Allowing certain degrees of physiologic motion while maintaining proper rigidity to enhance healing is the most difficult aspect of the design process in the field of dynamic spinal stabilization. The Graf ligament is one of the earliest nonfusion techniques, consisting of elastic bands looped around pedicle screws. U.S. Pat. No. 5,092,866 to Breard and Graf describes this system of non-metallic loops, secured to either the spinous processes or pedicle screws, which permit the patient certain degrees of flexional and torsional movements. The semi-elastic ligament keeps sufficient space between the vertebrae which encourages proper healing. This idea has been sophisticated by subsequent researchers who have produced new methods to neutralize unstable vertebrae and the following are some typical inventions in this field. U.S. Pat. No. 6,966,910 to Ritland describes two pedicle screws anchoring a metallic rod component with several embodiments, including multiple geometries and dual rods. In the '910 device, the geometry of the metal rods produce the flexible or semi-elastic stabilization. U.S. Pat. No. 5,282,863 to Burton teaches a system that achieves dynamic fixation of the spinal column by using a non-metallic, porous material as the rod component, rather than conventional metallic rods, to increase flexibility of the implant. U.S. Pat. No. 7,083,621 to Shaolian that utilizes ball-and-socket connections between rods and bone screws that dynamically stabilize the damaged spine. The specialized rods described in the '621 patent can be inserted into the portals of the bone anchors and allow for angular articulation of the device. U.S. Pat. No. 7,018,379 to Drewry teaches a system of bone screws and fasteners that attach a flexible elongated member which is tensioned to provide corrective forces to the spine. Another motion-preserving device presented in U.S. Pat. No. 6,989,011 to Paul incorporates at least one tube with helical slits down the length. This dynamic rod or rods act to support a vertebral motion segment and allow controlled degrees of movement. The angular range of the '011 rod can be modified by altering the pitch and direction of the slits. U.S. Pat. No. 6,293,949 to Justis uses a longitudinal member at least partially composed of a pseudo-elastic shape-memory material that is anchored by bone screws. The longitudinal member reforms to a new configuration under stress then returns to the initial configuration when the stress is removed, providing flexible support for the cervical spine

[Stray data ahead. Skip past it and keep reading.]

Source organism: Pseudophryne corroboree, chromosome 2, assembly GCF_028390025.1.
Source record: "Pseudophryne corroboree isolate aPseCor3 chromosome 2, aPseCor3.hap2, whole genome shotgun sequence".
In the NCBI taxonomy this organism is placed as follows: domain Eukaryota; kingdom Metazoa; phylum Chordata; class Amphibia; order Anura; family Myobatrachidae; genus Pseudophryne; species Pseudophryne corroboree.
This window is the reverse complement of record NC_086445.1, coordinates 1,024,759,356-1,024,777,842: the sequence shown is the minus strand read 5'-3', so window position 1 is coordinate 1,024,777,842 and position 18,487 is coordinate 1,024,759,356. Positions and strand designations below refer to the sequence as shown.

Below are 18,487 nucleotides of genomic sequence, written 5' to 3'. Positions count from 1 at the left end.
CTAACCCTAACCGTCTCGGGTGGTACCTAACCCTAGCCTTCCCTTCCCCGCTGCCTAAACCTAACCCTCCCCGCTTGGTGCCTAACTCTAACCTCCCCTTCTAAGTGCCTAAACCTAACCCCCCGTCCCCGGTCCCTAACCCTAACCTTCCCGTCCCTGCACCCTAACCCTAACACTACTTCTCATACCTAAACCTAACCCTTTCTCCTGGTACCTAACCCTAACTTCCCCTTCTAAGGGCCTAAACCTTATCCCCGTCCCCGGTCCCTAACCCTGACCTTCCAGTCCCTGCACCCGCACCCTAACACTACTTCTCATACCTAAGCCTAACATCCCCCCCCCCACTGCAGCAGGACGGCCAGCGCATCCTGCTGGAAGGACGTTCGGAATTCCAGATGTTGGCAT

Problems with spinal fusions stimulated research of dynamic stabilization devices. Pedicle screws are used with the majority of these “soft” stabilization methods, and provide physiologic support and controlled motion by attaching to elastic ligaments or metal rods. Dynamic stabilization devices are designed to restore the biomechanics of a functional spinal segment. Although the dynamic stabilizing devices relieve many problems caused by fusion, they also increase the chance of device failure or improper insertion.

Subsequent researchers who have produced new methods to neutralize unstable vertebrae have sophisticated this idea introduced by Gaf. A flexible posterior stabilization system, DYNESYS (dynamic neutralization system) developed in 1994 and now marketed by Zimmer (Warsaw, Ind.), is now gaining popularity among orthopedic surgeons in the US as an alternative to fusion. Anchored by pedicle screws, Dynesys uses preloaded stabilizing cords and spacers to provide uniform system rigidity. Fusion is an outdated and inelegant technique that permanently eliminates normal biomechanical motion of the spine. The dynamic stabilization systems are important alternatives to fusion and are the future for the treatment of vertebral instability.

A need has thus arisen for improvements in dynamic stabilization instruments, and the present invention offers that advancement through the development of the flexible connecting rod for posterior implantation on damaged vertebrae.